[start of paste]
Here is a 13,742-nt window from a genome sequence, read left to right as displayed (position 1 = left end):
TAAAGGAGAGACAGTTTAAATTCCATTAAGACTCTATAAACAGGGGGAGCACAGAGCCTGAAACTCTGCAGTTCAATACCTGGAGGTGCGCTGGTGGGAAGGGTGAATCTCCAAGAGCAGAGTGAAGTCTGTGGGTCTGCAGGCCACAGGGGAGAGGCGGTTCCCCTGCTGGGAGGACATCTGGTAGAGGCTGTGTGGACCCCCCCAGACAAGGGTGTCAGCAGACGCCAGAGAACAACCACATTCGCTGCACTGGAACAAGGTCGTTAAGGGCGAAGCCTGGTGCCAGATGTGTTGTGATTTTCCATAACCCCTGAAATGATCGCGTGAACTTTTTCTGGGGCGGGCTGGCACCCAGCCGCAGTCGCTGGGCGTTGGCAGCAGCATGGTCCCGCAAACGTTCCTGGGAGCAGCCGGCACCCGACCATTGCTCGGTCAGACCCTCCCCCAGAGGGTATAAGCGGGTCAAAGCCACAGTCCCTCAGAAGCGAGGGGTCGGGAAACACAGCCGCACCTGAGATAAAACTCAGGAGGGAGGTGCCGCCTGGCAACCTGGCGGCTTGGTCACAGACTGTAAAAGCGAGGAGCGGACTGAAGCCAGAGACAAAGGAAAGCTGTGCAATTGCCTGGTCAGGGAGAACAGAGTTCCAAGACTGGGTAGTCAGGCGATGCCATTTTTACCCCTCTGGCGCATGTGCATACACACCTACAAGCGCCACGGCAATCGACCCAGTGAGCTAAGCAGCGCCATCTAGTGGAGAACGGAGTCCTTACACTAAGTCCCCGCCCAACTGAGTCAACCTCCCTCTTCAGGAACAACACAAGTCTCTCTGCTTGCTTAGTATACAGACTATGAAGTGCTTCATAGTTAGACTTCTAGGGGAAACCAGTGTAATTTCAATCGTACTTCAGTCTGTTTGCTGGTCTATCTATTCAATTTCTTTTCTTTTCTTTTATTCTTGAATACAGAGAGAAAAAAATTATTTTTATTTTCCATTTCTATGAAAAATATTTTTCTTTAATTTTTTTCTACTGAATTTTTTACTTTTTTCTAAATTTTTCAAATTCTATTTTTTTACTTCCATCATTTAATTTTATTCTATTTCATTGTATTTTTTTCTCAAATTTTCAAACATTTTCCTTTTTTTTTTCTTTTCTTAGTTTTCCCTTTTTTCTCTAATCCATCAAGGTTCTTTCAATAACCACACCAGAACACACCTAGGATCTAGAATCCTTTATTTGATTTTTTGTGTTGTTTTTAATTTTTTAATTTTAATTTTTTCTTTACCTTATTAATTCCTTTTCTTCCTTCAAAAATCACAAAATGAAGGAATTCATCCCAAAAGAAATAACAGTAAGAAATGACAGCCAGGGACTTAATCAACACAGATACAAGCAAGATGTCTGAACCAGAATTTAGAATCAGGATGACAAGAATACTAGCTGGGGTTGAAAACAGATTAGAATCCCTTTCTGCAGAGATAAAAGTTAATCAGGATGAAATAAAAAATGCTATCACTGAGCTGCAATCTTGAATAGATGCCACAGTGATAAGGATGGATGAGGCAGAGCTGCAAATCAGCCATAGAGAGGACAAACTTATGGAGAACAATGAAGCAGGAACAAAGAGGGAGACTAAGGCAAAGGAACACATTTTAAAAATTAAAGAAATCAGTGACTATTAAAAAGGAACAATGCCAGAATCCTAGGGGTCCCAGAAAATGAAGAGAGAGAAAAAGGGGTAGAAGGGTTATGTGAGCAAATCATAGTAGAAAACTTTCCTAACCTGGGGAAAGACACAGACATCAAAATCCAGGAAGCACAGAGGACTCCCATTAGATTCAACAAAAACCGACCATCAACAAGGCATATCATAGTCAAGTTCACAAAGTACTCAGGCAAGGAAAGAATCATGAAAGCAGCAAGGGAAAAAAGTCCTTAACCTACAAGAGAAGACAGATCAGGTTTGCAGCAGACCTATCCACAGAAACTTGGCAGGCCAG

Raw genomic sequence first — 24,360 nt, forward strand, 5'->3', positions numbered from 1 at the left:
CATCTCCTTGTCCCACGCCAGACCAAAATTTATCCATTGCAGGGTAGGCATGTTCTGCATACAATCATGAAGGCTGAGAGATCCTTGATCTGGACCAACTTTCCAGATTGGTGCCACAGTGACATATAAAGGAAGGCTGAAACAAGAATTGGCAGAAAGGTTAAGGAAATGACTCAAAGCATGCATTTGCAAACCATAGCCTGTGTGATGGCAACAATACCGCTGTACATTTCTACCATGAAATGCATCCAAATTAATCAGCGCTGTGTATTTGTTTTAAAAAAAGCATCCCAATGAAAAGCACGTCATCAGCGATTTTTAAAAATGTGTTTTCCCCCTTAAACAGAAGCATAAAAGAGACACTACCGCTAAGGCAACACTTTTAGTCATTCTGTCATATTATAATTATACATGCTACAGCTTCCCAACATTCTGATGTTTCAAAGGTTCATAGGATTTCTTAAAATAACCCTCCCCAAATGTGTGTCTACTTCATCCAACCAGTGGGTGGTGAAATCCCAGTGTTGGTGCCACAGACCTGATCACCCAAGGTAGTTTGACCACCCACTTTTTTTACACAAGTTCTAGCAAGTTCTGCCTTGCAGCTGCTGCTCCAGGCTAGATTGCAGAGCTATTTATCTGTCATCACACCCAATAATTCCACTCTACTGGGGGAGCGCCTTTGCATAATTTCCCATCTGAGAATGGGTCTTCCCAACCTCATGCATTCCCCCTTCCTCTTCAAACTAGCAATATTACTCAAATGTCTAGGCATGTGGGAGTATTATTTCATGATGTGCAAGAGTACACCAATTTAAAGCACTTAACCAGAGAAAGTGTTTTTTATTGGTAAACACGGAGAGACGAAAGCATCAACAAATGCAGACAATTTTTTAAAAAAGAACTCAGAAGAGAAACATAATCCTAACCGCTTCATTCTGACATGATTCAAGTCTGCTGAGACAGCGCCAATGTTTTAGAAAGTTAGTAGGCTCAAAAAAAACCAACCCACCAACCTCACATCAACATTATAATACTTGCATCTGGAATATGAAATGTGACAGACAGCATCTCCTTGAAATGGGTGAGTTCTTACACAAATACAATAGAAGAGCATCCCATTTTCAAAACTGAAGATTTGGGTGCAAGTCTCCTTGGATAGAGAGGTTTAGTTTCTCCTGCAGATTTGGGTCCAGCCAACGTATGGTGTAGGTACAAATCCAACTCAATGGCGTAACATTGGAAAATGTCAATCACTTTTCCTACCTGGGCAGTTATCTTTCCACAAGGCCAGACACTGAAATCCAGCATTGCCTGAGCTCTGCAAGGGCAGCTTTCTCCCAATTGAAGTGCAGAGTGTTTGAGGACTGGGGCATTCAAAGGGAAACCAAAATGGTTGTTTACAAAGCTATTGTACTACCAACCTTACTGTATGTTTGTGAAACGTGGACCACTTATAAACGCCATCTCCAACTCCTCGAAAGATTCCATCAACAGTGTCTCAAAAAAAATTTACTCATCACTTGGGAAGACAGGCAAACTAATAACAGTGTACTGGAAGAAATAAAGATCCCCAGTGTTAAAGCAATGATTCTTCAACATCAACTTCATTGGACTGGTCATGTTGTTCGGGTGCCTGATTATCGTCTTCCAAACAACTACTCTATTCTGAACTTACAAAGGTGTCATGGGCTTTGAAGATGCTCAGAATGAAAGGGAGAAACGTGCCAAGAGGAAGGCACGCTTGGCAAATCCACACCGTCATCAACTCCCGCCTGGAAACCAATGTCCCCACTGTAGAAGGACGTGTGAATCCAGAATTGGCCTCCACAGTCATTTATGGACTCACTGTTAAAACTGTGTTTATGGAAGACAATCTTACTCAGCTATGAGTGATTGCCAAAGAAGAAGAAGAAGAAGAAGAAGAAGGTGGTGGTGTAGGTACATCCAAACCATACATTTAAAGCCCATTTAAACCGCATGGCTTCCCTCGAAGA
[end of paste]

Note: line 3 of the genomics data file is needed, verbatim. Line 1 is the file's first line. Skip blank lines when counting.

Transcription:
Raw genomic sequence first — 24,360 nt, forward strand, 5'->3', positions numbered from 1 at the left: